In terms of policy, both of the Democratic Senate candidates represent the far left of the Progressive Democrats.  Longtime Georgia Democratic operatives grudgingly agree that their campaign messages will have a hard time attracting Republicans and moderate Democrats.

Right now most analysts and pollsters give both Republicans significant odds to win.


But Just For The Sake Of Argument, What If The Democrats Win?

It will still be very difficult to get anything controversial through a 50-50 Senate with Vice President Kamala Harris as the tiebreaker.

Investors forget that there are still a few conservative Democrats like Senator Joe Manchin of West Virginia and Senator Kyrsten Sinema of Arizona who occasionally vote with the Republicans.

Whether the Senate is narrowly controlled by Senator McConnell or Senator Schumer, the center of power will shift to several individual conservative Democrats and moderate Republicans, like Romney of Utah, Sasse of Nebraska, Collins of Maine, and Murkowski of Alaska, who will hold as much power as McConnell or Schumer.

It will only take one or two of these Senators to swing a vote one way or another.  Every individual Senator will have more power in a narrowly divided Senate than they did before.


Assuming The Republicans Win, What Can Investors Expect?

Investors love divided government!

Ian Bremmer, CEO of the Eurasia Group, recently outlined all the things that will not happen if the Republicans keep the Senate.

“There will be no voter rights act, no redo of the census, obviously no potential for ending the filibuster, no making Washington DC or Puerto Rico a state and adding to the Senate, no “packing” the Supreme Court.  Cabinet appointments have to be confirmed by the (Republican) Senate, which means some positions (Department of Labor, for example) may stand with acting posts, State/Treasury, and other key positions will go to centrists. Biden’s broader social democratic policy agenda, attempting to align centrist Democrats with the more progressive wing of the party, is effectively stillborn—no nationwide increase of the minimum wage, no healthcare redo, no dramatic legislative agenda on sustainability, and no tax increases to pay for increased outlays (while Republicans in Congress immediately shift to concerns about the deficit and fiscal responsibility).

All of which creates an interesting dynamic.  Overall, Biden’s orientation on domestic policy is radically different from that of President Trump, but he’s likely to be far more constrained in implementing it.  While the Biden administration will be less constrained in their foreign policy… but there the agendas and orientations are actually more aligned with those of the Trump administration.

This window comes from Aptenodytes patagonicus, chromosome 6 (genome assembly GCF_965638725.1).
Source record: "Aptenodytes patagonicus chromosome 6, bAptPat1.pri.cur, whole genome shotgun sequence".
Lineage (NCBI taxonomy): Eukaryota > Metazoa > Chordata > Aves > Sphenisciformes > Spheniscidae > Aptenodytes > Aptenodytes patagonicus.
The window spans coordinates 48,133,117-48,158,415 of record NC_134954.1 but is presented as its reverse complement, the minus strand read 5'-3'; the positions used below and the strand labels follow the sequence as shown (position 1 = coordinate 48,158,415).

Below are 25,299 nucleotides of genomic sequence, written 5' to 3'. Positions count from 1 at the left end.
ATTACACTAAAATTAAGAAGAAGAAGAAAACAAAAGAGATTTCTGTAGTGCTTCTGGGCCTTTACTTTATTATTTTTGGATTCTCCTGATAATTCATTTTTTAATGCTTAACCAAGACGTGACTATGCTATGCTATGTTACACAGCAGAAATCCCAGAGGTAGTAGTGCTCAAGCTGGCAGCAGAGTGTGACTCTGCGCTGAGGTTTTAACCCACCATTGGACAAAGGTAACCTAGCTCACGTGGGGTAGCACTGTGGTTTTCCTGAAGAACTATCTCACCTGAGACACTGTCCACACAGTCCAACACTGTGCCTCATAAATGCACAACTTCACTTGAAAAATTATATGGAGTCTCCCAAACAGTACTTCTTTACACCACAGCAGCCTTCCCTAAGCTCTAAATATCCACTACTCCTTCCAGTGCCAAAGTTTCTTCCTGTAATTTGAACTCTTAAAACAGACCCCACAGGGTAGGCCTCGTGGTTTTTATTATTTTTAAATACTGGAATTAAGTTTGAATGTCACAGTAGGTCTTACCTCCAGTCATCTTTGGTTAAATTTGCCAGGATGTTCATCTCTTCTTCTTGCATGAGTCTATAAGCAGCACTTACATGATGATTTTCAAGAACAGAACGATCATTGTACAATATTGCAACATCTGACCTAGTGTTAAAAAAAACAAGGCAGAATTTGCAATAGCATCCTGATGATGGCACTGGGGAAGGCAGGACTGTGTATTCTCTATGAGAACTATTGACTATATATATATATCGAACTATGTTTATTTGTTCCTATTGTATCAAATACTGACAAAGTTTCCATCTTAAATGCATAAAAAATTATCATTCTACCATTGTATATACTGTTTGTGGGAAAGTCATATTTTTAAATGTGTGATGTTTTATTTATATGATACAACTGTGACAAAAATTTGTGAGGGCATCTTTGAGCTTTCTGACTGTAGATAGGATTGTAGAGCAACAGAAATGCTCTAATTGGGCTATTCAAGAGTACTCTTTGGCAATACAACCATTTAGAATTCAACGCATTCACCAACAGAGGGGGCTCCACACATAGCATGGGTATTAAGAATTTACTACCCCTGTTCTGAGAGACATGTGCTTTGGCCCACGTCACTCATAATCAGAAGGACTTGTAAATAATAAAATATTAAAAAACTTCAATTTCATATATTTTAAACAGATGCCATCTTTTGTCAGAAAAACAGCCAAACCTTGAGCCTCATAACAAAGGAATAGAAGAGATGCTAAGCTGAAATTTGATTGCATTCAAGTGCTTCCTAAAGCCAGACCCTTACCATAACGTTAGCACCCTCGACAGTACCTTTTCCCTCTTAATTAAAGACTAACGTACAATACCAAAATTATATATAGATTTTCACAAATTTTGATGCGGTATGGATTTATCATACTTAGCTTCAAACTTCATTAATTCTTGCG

On domestic policy, it’s going to be rule by executive order (also reined in by a more conservative judiciary, at every level)… With Biden as quick to undo Trump’s orders as Trump was in undoing Obama’s. That will mean a significant reassertion of the administrative state and heavier regulatory oversight in every area of the U.S. economy, most particularly around environment and big industry.”


Where Do We Go From Here?

If America can get through the next six months without a nationwide lockdown, the  economy and the stock market should have investors celebrating a good 2021.

We will also have a safe and effective vaccine that could return the world to some semblance of pre-2020 normalcy by the end of 2021.

Everything investors were worried about in a Biden Administration will not happen with a Republican or closely divided 50-50 Senate:

  • No higher taxes that would slow down the economic recovery.
  • No Medicare for All.
  • No court-packing.
  • No Green New Deal.
  • No anti-Second Amendment gun legislation.
  • No defunding the police.
  • No getting rid of coal, oil, natural gas or fracking.

All-in-all, I am looking forward to a relatively normal and boring 2021.  After 2020, normal and boring seems pretty good!


NOTE: This report is authorized for distribution to clients

Paul Dietrich, Chief Investment Strategist, B. Riley Wealth Management

Paul Dietrich is focused on managing investments for private investors, retirement funds, and private institutions throughout the United States. He also serves as a frequent on-air commentator. He regularly contributes market analysis to business and financial media, including CNBC, Fox Business, Bloomberg TV, CNN, The Wall Street Journal, Yahoo! Finance, Reuters, and The Washington Post.


Information and opinions herein are for general use; are not unbiased/impartial; are current at the publication date, subject to change; may be from third parties, and may not be accurate or complete. Past performance is not indicative of future results. This is not a research report or solicitation or recommendation to buy/sell any securities. B. Riley Wealth Management is not engaged in rendering legal, accounting, or tax preparation services. Opinions are the Author’s and do not necessarily reflect those of B. Riley Wealth Management or its affiliates. Investment factors are not fully addressed herein. For important disclosure information, please visit  www.brileywealth.com/legal-disclosures.